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Avoiding Words That Foster Disordered Eating


We all tend to express the ideas we have grown up with without giving them a second thought. In this way we may unknowingly reinforce or perpetuate the culture of disordered eating.

Since we cannot change behavior that we are unaware of, taking a look at the ways we can unwittingly encourage eating disorders helps us avoid doing it. However, this is not a black and white issue. There are health risks related to poor food choices, being overweight, and getting too little or too much exercise, and there is sometimes a fine line between expressing sincere concern and giving criticism.

Words To Avoid

The actual impact of our words is an unknown since one spoken sentence can affect five people five different ways. Still, it is a good idea to ask ourselves whether our words suggest that a person’s worth depends on how they look. Suggesting that personal worth is equated with body size or physical features is what we can, with awareness, avoid.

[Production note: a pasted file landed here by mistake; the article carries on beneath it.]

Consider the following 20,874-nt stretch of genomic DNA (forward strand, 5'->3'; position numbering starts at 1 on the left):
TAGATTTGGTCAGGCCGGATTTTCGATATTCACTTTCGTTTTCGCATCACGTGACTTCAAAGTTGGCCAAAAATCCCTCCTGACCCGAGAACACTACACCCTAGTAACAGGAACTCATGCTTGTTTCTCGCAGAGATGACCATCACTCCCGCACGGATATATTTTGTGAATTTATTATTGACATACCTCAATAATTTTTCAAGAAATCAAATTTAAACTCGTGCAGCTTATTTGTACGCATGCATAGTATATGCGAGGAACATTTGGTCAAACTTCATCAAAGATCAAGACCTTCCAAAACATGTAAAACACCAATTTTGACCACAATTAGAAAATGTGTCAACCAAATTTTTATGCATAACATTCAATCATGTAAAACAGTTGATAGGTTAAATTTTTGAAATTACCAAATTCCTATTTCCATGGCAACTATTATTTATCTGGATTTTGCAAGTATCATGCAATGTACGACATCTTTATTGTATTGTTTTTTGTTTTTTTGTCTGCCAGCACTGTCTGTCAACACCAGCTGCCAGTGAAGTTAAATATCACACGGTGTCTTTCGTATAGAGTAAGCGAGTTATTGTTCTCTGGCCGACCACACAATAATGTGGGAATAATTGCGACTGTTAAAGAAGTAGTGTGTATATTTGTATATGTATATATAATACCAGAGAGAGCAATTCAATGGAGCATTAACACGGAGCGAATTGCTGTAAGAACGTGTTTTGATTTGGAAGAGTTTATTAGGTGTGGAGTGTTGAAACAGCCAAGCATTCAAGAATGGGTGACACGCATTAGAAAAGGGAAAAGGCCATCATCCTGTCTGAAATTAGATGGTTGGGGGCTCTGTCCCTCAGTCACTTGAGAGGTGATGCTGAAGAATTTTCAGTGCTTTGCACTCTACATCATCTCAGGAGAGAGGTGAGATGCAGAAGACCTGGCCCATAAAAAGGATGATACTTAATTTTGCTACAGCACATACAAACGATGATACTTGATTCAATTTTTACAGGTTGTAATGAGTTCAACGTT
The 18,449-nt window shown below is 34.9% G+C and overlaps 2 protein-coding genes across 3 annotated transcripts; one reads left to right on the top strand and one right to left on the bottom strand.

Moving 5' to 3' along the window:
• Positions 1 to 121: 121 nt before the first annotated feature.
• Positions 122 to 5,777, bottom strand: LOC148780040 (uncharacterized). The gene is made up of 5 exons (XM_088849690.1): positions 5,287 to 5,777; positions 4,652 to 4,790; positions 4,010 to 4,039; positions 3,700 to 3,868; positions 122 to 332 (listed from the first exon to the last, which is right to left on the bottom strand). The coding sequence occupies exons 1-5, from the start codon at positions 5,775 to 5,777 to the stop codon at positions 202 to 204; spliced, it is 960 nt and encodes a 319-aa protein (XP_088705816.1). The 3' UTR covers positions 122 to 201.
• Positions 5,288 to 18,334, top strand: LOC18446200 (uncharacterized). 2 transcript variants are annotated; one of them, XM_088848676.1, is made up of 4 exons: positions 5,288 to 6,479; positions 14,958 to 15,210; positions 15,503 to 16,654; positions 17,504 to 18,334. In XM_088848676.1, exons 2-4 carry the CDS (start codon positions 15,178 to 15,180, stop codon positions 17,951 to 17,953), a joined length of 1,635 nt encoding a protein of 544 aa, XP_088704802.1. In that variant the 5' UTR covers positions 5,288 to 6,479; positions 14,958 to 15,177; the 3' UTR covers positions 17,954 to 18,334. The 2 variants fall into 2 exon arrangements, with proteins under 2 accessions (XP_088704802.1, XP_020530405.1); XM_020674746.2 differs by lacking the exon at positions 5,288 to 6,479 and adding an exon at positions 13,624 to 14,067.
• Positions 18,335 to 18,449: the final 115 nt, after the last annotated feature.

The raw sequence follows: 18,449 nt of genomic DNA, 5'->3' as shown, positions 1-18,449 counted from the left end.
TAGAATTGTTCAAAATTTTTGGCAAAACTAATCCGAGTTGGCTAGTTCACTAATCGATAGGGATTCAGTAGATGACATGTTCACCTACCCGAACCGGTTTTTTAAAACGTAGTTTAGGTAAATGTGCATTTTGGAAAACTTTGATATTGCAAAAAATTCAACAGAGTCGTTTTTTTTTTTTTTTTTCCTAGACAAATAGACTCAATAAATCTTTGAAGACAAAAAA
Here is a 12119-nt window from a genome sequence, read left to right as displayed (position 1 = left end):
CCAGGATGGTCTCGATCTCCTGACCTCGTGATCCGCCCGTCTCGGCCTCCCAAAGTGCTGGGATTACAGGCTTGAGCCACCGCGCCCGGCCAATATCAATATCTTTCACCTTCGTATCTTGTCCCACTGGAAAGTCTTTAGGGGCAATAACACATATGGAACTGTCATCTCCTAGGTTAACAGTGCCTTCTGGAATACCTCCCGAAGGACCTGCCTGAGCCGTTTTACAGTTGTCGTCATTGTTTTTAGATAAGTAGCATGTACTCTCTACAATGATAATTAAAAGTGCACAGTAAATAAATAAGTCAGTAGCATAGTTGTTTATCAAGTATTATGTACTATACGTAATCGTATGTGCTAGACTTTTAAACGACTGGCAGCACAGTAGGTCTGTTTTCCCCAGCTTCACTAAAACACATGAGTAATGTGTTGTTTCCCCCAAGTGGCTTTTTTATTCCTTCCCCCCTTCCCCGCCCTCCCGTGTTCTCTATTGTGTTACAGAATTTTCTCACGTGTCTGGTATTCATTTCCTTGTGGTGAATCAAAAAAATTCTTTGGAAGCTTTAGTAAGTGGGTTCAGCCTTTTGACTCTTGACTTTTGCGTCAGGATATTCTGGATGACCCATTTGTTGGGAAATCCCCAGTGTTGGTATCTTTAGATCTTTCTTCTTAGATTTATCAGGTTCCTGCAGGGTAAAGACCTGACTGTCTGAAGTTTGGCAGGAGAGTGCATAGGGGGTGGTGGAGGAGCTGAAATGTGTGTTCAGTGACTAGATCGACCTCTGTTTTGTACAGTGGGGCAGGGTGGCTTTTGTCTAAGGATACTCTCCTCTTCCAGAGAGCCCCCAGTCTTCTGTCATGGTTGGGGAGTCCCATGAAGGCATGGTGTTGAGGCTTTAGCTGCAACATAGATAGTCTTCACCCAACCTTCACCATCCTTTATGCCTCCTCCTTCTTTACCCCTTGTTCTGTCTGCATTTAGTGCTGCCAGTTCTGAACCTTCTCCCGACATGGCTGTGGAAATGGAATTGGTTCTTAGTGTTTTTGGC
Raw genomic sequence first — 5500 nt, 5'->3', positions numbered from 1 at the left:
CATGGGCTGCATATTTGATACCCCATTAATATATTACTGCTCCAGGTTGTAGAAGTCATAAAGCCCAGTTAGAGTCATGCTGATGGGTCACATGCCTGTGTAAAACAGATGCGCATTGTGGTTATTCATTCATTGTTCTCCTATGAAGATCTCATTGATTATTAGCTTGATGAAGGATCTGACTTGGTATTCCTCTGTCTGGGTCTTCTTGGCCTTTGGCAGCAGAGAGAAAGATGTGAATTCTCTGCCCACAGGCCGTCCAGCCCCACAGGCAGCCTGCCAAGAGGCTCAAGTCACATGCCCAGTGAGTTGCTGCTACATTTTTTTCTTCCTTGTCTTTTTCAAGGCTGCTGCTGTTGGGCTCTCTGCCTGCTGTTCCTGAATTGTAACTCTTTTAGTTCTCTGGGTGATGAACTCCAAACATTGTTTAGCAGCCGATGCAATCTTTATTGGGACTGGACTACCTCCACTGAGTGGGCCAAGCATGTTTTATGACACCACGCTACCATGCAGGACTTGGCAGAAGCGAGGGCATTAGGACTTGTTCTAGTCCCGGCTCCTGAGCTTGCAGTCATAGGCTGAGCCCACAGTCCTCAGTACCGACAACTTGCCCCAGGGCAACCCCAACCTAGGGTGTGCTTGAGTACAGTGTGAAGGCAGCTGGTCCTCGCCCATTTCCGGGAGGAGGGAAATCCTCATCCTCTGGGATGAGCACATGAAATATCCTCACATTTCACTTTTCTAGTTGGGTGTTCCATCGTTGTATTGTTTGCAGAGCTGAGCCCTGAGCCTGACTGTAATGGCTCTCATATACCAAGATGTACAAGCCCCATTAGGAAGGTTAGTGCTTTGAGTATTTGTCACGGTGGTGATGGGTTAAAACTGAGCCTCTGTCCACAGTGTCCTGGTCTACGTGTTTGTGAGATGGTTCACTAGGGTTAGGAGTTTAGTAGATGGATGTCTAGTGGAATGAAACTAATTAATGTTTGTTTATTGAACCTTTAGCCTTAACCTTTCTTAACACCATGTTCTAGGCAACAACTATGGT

Consider the effect of your words when you:

  1. Praise or admire another person because of their body size or physical attractiveness.
  2. Encourage another person to lose weight.
  3. Complement somebody for being on a diet or losing weight.
  4. Speak in a negative way about your own body or appearance.
  5. Categorize foods as being either “good” or “bad.”
  6. Have conversations about weight, measurements, or clothing size.
  7. Make fun of your own food choices and eating habits.
  8. Make fun of someone else’s food choices and eating habits.
  9. Express expectations of perfection.
  10. Encourage someone (or yourself) to exercise more than desired, or is necessary.
  11. Support the media’s current idea of the ideal body type.
  12. Assume that another individual wants or needs to lose weight.
  13. Speak as if a person’s weight is of importance.
  14. Consider people to be “well” or in good health based on body size.

“Words are timeless. You should utter or write them with a knowledge of their timelessness.” ~ Khalil Gibran

Source: Columbia University
Photo credit: Juhan Sonin / flickr creative commons